Company directors who are on the company payroll are normally eligible to claim for statutory redundancy pay when their company goes through insolvency, but many don’t simply because they aren’t aware of this. There are a few criteria to qualify, but if you take a salary through the PAYE system and work at the company in a similar manner to other employees, you’re likely to meet them. In this article, we’ll cover these eligibility criteria in more detail, and go over what you could claim if you qualify.
Am I entitled to make a claim?
There are 3 criteria which, if met, normally entitle someone to redundancy pay if the company they work for becomes insolvent:
- They have been made redundant.
- They were an employee.
- They were employed by the insolvent company continuously for 2 or more years. However, the 2 year requirement does not apply to claims for arrears of pay, holiday pay and notice pay.
In a case of insolvent liquidation, the loss of a director’s job would count as redundancy (note that it wouldn’t apply if simply dissolving the company), and the continuous length of employment criterion is fairly straightforward.
Your entitlement to make a claim depends in large part therefore on whether you can prove your status as an employee of the company. The insolvency practitioner (IP) will usually help you to establish this, and to do so they will talk to you about various factors of your role in the company.
To start with they will want to know whether you have a contract of employment with the company. Although it is easiest to prove in written form, this contract could also be oral or implied – i.e. it could be simply a verbal agreement with the board members to work as an employee or it could even be that your day-to-day relationship with the company is similar to that of other employees – e.g. you take a salary through PAYE and work similar hours – to the extent where other staff, suppliers and customers assume you are an employee (implied contract).
Other factors relevant to your role could include:
- whether you worked for 16 hours or more per week
- details of your daily work to help establish whether you had a practical role rather than a purely advisory or non-executive one
- whether you had paid holiday
- whether you had joined or could have joined the company’s pension scheme
- whether you were entitled to contractual or statutory sick pay, and maternity or paternity pay
- whether you worked solely for the company, (or if you had another job, it was completely different from your work for the business)
These could all help to establish your role as an employee, as well as a director.
What could I claim for?
The amount of money you are entitled to depends on your age and how long you were an employee of the company. The statutory redundancy pay you would get would be:
- 0.5 weeks’ pay for each full year of employment when you were under 22 years old
- 1 week’s pay for each full year of employment when you were 22-40 years old
- 1.5 weeks’ pay for each full year of employment when you were aged 41 or above
Pay is capped at £544 per week if made redundant on or after 6 April 2021 (the amount varies year by year) and a maximum of 20 weeks’ worth – i.e. a maximum total of £16,320. Redundancy pay up to £30,000 is tax free.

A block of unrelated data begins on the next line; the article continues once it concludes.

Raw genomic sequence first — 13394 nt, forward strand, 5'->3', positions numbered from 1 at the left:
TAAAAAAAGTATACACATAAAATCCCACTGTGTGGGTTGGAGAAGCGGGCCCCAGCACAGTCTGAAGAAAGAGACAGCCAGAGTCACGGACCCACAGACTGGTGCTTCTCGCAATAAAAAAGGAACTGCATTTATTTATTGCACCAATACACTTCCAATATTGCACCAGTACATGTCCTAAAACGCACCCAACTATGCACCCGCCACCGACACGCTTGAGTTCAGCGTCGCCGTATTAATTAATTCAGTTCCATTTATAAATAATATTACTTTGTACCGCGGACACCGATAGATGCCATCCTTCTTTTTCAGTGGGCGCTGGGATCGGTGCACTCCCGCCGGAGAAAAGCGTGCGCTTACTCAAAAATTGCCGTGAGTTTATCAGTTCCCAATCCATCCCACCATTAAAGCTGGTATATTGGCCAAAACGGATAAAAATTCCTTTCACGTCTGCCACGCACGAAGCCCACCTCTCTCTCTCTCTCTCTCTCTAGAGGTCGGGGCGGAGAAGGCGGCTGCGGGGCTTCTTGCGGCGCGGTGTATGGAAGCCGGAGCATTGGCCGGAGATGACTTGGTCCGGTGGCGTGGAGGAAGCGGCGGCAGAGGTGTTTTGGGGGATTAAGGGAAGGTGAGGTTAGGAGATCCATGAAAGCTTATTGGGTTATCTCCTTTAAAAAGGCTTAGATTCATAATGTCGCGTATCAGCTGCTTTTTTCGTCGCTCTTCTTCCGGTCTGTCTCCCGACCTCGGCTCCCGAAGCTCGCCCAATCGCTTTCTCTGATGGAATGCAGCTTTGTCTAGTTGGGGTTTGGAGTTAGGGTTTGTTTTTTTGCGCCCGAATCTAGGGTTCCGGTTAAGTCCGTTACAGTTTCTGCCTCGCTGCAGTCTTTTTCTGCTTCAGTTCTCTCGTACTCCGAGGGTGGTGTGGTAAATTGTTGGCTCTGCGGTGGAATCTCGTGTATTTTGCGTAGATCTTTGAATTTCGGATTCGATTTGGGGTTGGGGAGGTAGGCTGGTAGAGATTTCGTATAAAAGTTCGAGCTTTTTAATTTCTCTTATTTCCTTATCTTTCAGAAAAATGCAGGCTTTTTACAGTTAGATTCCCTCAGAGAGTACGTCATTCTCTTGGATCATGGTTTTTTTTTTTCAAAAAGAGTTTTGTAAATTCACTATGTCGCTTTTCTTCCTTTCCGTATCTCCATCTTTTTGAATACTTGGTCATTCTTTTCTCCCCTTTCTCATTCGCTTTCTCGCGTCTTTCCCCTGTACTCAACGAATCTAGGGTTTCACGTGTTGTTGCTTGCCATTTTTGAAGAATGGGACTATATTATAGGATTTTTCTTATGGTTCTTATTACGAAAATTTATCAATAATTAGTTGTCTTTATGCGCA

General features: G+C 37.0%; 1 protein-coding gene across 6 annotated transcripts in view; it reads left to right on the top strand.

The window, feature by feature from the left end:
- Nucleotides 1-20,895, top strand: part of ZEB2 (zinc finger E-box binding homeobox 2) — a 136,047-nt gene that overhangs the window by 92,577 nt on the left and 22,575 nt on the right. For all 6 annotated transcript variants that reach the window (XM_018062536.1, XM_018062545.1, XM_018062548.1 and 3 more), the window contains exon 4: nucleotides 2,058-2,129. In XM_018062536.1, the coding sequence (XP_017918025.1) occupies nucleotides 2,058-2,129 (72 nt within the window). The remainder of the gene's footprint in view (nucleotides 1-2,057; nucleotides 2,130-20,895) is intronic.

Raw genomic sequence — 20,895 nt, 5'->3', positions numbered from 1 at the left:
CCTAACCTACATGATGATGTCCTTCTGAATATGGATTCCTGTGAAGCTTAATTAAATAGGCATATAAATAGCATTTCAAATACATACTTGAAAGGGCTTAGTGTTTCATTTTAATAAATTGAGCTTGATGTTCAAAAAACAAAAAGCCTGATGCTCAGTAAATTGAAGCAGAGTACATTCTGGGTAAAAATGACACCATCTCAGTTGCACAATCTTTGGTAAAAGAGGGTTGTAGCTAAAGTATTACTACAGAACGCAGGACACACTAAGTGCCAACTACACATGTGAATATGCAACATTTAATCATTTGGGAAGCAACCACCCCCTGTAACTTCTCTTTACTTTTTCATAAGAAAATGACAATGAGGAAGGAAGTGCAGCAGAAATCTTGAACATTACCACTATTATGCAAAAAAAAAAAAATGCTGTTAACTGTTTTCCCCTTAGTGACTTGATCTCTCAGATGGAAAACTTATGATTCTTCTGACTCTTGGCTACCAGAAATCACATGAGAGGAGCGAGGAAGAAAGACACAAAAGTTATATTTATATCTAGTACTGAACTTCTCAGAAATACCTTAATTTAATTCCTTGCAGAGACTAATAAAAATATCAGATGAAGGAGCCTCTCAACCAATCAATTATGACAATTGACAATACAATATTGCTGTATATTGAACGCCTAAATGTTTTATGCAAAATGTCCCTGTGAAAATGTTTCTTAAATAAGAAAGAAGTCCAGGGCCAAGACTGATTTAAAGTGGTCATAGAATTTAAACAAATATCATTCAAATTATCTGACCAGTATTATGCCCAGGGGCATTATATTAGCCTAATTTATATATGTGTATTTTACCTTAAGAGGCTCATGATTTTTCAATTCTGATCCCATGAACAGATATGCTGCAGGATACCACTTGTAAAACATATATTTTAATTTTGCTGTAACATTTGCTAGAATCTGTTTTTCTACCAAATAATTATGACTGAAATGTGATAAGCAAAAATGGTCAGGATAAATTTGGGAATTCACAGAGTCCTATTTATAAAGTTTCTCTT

You can also apply for up to 8 weeks’ unpaid arrears of wages and other money owed, again capped at £544 per week. You would pay income tax and National Insurance on this.
Additionally, you could claim for holiday pay accrued (holiday days owed but not taken) and holiday pay owed (holidays taken but not paid) from the 12 months leading up to the insolvency up to a total of 6 weeks of holiday days. This is again capped at £544 per week and you would pay income tax and National Insurance on it.
Finally, you could also claim for statutory notice pay if you:
- did not work a notice period
- only worked some of your notice period
- worked an unpaid notice period
Statutory notice pay is one week’s pay for every year of continuous employment, up to a maximum of 12. This is also capped at £544 per week but the amount that will actually be paid will be reduced down because the payment is only intended to compensate for any reduction in income in the notice period.
One thing to bear in mind with regard to these statutory pay-outs is that if you have chosen to minimise tax by taking a salary just up to the National Insurance lower earnings limit, or the income tax personal allowance, and then topping-up with dividends as a shareholder, this in turn limits the amount you are eligible to claim for.
How do I make a claim if I am entitled to do so?
If you are entitled to make a claim, you can apply for redundancy pay, arrears of salary and holiday pay online in the same way as any other employee. You will need a CN (case reference number), which will be given to you by your company’s insolvency practitioner when they open a case for you with the Redundancy Payments Service (RPS).
You can apply as soon as you are made redundant, and you must apply within 6 months of being dismissed. However, the claim cannot be processed until the company is actually in a formal insolvency process.
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